Two – both under the age of five – have died.
No, those numbers aren’t big.
It only makes sense the number of deaths in children is lower than that in adults. Children aren’t supposed to die of COVID; they aren’t supposed to die of, well, anything. It’s part of the nature of being children.
But it’s a huge leap from “the vast majority of kids won’t die” to “it’s just fine if kids catch COVID-19.”
Numbers, however small, feel a great deal heavier when you remember they aren’t just “cases.” They’re children. Like yours. Like mine.
Long COVID in children is a real fear
And we don’t know how many of the children who’ve had COVID – in B.C. or worldwide – are now facing the wild card that is “long COVID” – the primary reason I remain on high COVID alert when it comes to my child.
A study out of Israel showed that 11% of children infected with the virus suffer from long COVID. Another from the British Medical Journal said long COVID symptoms may be affecting one in seven children.
One in nine or one in seven? Take either one; that number alone is enough to explain why I will do whatever I can to prevent my child from getting COVID in the first place. Sure, she might be one of the lucky majority. But she might be that other one – with no known rhyme nor reason for her stroke of misfortune.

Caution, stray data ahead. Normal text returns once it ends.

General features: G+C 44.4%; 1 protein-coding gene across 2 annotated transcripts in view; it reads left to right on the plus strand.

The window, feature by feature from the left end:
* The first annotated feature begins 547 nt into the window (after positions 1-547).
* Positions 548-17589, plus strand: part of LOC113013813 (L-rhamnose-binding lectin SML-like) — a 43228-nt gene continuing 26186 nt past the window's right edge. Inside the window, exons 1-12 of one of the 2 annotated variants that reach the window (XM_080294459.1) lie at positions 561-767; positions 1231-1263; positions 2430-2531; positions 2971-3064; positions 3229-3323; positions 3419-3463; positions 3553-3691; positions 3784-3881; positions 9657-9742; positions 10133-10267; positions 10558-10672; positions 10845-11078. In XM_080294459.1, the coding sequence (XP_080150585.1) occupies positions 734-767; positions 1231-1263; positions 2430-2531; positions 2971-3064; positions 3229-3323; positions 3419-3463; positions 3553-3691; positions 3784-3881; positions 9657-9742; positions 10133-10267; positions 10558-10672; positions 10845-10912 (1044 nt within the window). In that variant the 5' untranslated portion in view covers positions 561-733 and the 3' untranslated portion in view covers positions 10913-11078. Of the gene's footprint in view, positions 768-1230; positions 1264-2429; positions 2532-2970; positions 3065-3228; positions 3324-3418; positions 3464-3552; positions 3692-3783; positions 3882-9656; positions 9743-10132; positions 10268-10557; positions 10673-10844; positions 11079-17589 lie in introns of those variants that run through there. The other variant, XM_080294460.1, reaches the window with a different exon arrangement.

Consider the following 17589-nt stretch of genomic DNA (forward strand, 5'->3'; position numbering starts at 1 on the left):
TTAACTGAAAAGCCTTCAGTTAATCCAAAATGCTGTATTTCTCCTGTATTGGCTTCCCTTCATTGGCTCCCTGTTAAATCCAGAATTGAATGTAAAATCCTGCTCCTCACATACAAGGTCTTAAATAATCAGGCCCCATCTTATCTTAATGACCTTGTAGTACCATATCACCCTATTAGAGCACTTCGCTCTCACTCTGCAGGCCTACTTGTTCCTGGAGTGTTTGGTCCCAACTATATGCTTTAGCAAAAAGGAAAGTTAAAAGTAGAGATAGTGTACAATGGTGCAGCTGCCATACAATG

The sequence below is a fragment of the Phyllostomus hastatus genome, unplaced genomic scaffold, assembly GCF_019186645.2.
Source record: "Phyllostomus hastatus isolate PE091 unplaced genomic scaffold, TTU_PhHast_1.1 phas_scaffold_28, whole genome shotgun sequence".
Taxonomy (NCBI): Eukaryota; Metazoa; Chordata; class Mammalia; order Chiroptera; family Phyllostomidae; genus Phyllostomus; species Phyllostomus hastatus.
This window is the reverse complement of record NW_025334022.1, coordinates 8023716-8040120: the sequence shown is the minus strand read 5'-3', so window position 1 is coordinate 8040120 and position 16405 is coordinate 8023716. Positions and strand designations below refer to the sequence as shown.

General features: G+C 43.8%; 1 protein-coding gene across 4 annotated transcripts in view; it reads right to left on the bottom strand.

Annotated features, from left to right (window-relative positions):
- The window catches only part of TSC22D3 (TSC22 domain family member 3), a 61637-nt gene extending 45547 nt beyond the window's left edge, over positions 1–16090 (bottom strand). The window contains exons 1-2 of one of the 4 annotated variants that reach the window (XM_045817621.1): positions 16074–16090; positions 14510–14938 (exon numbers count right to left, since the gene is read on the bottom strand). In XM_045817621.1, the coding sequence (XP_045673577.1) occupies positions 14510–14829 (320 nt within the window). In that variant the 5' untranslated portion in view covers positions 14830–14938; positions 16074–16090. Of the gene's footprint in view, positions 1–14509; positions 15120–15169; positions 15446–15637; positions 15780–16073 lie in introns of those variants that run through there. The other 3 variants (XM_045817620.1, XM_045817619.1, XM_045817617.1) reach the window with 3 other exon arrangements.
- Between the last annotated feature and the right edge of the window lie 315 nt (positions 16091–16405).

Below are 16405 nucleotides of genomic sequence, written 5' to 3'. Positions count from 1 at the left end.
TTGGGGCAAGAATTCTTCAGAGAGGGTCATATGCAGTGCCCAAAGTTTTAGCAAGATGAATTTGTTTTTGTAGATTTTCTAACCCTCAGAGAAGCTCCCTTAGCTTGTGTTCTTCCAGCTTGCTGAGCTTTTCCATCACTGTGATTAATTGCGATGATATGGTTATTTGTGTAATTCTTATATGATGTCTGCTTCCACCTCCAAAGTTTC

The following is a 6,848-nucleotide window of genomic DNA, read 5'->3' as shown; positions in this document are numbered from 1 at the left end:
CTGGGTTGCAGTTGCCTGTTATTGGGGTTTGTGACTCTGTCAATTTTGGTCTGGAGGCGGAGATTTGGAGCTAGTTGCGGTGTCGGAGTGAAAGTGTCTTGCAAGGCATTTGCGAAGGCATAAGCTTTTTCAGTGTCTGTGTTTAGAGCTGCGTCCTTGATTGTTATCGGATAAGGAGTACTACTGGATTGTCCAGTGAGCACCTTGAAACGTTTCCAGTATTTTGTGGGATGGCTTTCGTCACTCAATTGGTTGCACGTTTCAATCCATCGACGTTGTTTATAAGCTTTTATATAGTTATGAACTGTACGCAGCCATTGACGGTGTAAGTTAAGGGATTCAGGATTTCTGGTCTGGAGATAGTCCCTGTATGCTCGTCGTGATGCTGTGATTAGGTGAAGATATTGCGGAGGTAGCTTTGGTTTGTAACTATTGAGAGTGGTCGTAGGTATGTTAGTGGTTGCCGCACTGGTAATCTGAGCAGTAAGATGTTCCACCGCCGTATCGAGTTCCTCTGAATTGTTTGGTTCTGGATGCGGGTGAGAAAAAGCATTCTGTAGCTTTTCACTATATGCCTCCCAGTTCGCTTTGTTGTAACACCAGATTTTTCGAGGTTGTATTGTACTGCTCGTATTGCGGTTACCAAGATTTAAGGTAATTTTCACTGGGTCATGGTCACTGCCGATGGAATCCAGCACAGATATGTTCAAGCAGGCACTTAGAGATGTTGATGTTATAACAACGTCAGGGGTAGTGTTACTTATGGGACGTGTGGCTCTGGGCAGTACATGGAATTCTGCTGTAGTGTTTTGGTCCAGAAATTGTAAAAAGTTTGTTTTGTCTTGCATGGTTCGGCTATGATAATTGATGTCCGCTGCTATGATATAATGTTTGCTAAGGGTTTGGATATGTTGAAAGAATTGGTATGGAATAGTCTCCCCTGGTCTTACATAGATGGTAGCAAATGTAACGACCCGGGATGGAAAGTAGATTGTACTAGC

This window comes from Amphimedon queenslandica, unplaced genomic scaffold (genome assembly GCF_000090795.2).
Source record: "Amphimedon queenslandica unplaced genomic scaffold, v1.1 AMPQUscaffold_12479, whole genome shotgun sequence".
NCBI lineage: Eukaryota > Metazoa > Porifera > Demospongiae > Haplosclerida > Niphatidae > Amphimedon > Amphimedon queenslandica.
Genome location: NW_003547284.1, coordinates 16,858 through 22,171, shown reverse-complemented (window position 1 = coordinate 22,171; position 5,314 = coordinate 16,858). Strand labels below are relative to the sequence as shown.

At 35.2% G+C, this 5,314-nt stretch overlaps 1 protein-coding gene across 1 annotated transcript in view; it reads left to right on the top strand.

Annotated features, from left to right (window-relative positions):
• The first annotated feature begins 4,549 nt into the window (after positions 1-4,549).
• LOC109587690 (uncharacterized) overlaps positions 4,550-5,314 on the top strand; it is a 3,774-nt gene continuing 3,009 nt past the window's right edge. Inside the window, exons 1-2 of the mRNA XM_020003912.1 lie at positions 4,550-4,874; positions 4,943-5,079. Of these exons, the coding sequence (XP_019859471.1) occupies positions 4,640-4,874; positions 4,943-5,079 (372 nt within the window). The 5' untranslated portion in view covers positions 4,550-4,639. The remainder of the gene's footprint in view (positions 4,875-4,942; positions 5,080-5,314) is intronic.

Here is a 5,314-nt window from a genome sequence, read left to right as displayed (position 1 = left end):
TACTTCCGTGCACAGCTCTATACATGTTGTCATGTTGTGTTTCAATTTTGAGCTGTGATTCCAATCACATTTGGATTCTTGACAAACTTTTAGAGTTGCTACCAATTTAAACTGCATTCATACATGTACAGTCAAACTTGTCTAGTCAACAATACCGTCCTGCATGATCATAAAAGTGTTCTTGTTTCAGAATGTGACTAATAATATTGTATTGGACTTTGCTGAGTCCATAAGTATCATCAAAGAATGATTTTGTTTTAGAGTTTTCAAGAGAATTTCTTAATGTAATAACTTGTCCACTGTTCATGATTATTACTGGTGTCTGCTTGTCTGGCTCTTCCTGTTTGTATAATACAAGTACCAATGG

I take long COVID seriously because, quite simply, it’s serious.
Long COVID sufferers can be hit physically, mentally, neurologically.
Fatigue. Headaches. Brain fog. Memory and concentration problems. Depression and anxiety. Heart problems. Diabetes triggered by COVID. Don’t forget the possibility of the more-rare MIS-C (multisystem inflammatory syndrome in children) – which inflames the heart, lungs, kidneys, brain, skin, eyes and/or gastrointestinal organs.